Prime Edition


Ratika Kapur

Hachette India

Pages: 248 Rs. 495

A city carefully etched, a life closely drawn

Ratika Kapur’s debut novel is enriched by intricate characterisation, poignant writing and a protagonist who renders a voice to the contemporary Indian woman, writes Deepanjana Pal

DEEPANJANA PAL  4th Mar 2012

Kapur’s intimacy with Delhi lends a unique flavour to the work

o overwinter is to wait out the worst of winter. Generally, animals overwinter by either migrating or hibernating. In Ratika Kapur's debut novel, the protagonist Ketaki faces a winter of not just discontent but also tragedy and confusion. Ostensibly, Ketaki has a charmed existence. She's a graphic designer who studied in the right school, went to New York and then returned to India. Her work is impressive and there are clients looking forward to her designs. She has her own flat. She has a string of lovers at her beck and call. There seem to be no struggles and no reasons for angst. But this well-ordered life is like the thin film of ice that covers a lake in winter. One misstep, and it can crack and plunge you into the tangled, emotional mess that lies beneath.

Overwinter opens with Ketaki lying in the dark, on a bed next to a man. Her hand traces his body, from Adam's apple to his genitalia. The man is brain-dead and incapable of feeling or responding to her touch. He is also her uncle — her maasi's husband — and the man who raised her like a father. Ketaki's story, however, is not a standard story of abuse suffered silently within the confines of a family. Neither is it a Lolita-esque tale of how an older man lusted after a little girl. Overwinter unfurls elegantly, revealing unexpected details and twists that serve to both untangle and tighten the emotional knot that Ketaki carries around with her all the time. It impacts her every relationship, whether it is with her aunt, her biological father, her lovers or her dead mother. In terms of plot, events take place steadily: Ketaki's uncle suffers from a stroke, Ketaki finds herself in the middle of a modern arranged marriage setup, Ketaki's father tells her a family secret that has been the elephant in the room for decades, Ketaki's uncle dies, and so on. However, the story of Overwinter is one that is about the intangible feelings and abstract, emotional meanderings that rush like currents beneath the river of these plot points.

Overwinter is, in most parts, a finely-crafted novel and it’s not surprising that Kapur was on the longlist for the Man Asian Literary Prize for this book

Somewhere near the middle, Ketaki wonders about herself while sitting with a group of friends, all of whom seem to be balanced and settled.

"She has been told she is a coward, and then she has been hailed fearless; she has been called a bitch, a baby, an angel; kind, too kind, some have said; aggressive, depressive, a basket case, said others. Now does that make her more fascinating...Or just out-and-out f**ked up?"

There are no simple answers in Overwinter, but the questions give both Ketaki and the reader a lot to think about. As the novel progresses, it becomes clear that while some people really are as balanced as they appear, few facades are uncomplicated. (Warning: those who don't like spoilers should skip to the next paragraph.) Ketaki learns from her father that her mother and uncle had a long-standing affair. As she remembers her own relationship with her uncle, she realises that he had been moulding her to become like her mother. He made her learn the same sport, he tried to encourage Ketaki to be an artist like her mother. Suddenly, Ketaki finds herself floundering. For years, her anchor has been the closeness she shared with her uncle. Now it seems that she was loved because he saw her as a clone of a dead woman.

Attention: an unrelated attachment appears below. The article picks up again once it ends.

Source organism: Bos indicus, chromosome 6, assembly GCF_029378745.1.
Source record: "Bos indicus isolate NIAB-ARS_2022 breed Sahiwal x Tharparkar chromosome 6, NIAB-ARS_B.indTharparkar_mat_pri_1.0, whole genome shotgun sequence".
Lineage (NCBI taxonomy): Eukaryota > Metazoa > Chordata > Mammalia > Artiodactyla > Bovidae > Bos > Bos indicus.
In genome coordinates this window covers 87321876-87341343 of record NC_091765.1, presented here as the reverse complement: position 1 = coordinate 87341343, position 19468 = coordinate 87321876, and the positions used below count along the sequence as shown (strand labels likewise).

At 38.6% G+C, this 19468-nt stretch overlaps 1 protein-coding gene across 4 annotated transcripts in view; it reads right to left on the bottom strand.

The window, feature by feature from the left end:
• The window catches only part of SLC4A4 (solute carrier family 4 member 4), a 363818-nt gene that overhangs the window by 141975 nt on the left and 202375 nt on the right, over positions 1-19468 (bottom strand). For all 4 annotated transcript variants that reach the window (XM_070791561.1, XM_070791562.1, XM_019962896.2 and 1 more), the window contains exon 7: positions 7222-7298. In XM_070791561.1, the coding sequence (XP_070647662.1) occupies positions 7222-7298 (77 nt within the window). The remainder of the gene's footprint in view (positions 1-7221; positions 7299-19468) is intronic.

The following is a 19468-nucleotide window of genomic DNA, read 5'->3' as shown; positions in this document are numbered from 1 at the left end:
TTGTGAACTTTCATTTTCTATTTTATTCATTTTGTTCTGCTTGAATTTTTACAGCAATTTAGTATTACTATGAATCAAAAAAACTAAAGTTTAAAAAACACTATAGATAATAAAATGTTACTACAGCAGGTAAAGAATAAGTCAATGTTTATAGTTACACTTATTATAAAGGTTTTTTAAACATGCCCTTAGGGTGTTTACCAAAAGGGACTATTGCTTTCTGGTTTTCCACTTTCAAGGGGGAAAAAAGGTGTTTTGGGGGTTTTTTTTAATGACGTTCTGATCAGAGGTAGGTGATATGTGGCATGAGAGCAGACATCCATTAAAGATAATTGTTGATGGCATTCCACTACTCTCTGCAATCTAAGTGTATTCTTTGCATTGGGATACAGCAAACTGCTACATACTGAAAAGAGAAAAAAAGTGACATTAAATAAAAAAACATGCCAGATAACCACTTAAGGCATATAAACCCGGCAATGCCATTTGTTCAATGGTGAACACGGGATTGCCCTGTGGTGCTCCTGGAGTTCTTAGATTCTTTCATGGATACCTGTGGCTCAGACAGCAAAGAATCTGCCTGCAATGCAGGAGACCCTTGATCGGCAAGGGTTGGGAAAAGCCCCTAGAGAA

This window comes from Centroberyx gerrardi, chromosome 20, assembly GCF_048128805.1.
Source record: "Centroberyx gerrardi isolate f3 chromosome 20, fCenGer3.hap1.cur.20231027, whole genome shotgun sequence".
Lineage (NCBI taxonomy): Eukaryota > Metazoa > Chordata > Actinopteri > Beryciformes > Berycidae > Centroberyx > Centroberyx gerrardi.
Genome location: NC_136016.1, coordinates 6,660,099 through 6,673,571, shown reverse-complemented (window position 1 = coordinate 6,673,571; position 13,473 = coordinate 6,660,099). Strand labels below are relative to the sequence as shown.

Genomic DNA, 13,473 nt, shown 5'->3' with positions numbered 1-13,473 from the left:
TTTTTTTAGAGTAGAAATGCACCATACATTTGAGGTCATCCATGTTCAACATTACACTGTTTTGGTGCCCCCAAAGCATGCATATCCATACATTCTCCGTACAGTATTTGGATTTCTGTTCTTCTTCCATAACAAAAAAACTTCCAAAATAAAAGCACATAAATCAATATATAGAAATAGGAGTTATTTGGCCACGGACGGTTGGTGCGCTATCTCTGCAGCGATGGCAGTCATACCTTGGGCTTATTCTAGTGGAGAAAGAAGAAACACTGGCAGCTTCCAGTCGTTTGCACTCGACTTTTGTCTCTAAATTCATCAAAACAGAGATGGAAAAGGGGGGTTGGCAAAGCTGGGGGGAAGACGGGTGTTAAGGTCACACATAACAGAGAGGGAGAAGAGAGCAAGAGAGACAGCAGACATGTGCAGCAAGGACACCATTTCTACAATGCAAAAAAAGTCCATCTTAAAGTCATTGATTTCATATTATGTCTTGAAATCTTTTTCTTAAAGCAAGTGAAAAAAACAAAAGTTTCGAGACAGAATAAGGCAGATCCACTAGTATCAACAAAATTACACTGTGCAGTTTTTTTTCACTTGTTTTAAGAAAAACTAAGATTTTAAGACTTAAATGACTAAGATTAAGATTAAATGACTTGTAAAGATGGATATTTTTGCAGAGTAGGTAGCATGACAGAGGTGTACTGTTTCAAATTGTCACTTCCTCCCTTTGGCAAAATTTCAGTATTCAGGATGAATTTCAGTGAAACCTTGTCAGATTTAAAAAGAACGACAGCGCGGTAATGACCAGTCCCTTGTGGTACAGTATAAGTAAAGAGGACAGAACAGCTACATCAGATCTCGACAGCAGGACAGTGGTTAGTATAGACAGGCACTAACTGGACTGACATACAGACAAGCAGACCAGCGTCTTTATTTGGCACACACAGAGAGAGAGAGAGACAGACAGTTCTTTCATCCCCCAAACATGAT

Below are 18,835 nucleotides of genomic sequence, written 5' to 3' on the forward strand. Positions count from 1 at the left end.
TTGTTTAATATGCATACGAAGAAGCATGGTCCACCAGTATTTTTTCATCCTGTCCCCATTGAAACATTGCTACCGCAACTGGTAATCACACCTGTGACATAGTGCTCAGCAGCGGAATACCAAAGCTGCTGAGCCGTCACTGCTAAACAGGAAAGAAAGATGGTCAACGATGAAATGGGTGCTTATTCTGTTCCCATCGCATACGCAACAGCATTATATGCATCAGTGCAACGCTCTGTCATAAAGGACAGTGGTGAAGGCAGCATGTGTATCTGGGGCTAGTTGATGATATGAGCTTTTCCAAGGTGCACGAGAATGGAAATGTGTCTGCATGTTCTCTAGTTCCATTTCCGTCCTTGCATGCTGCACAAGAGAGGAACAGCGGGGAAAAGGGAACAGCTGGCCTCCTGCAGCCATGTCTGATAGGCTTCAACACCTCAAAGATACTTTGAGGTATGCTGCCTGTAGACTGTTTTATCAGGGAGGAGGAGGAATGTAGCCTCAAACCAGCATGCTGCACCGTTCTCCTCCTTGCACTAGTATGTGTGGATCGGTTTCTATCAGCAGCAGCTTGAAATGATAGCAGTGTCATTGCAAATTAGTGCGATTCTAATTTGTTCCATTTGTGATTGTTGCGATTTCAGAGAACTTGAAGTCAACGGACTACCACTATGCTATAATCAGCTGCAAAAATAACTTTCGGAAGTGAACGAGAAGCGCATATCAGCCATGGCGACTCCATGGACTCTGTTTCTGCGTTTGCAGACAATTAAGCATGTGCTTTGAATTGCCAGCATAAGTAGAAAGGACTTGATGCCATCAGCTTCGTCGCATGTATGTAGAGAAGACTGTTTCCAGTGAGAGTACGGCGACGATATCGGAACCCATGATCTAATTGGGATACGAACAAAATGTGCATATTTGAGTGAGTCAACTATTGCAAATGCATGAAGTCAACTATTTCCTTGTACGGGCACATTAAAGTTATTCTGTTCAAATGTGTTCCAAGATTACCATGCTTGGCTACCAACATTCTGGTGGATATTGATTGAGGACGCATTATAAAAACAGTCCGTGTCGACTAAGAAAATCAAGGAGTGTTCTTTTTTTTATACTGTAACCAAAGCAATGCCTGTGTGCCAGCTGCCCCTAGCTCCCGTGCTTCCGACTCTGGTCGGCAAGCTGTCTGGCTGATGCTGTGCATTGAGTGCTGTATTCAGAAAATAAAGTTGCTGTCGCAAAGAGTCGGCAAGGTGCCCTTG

verwinter is written entirely from Ketaki's perspective, thus earning the novel the tag of being 'woman-centric'. Fortunately, Kapur's men are as credible as her women and they're not the villains. There are no bad guys in Overwinter; only many confused ones. The character of Ketaki doesn't feel conventional or clichéd. Instead, she feels powerfully real. Through Ketaki, Kapur eloquently articulates the complexity of being a woman in contemporary India and walking the tightrope of social expectations. Neera, Ketaki's aunt, is another beautifully-etched character. Her silences and whimsical shifts in mood seem petulant at first and then, as the novel delves deeper into family history, they become poignant indicators of how terribly trapped Neera felt in her circumstances.

While there are sections that slacken the pace of the novel (particularly Ketaki's foray into arranged-marriage territory) and some of the conversations do feel forced, Overwinter is, in most parts, a finely-crafted novel and it's not surprising that Kapur was on the longlist for the Man Asian Literary Prize for this book. One of Kapur's strengths is her ability to describe her chosen setting, Delhi. From Sarus cranes in Okhla to Nizamuddin to Gurgaon, each area that Kapur has picked is perfect for the scenes that she locates in them. In her descriptions is the simple intimacy that comes from knowing a place well. Add to that well-observed characters, and you have a story that lingers with you.

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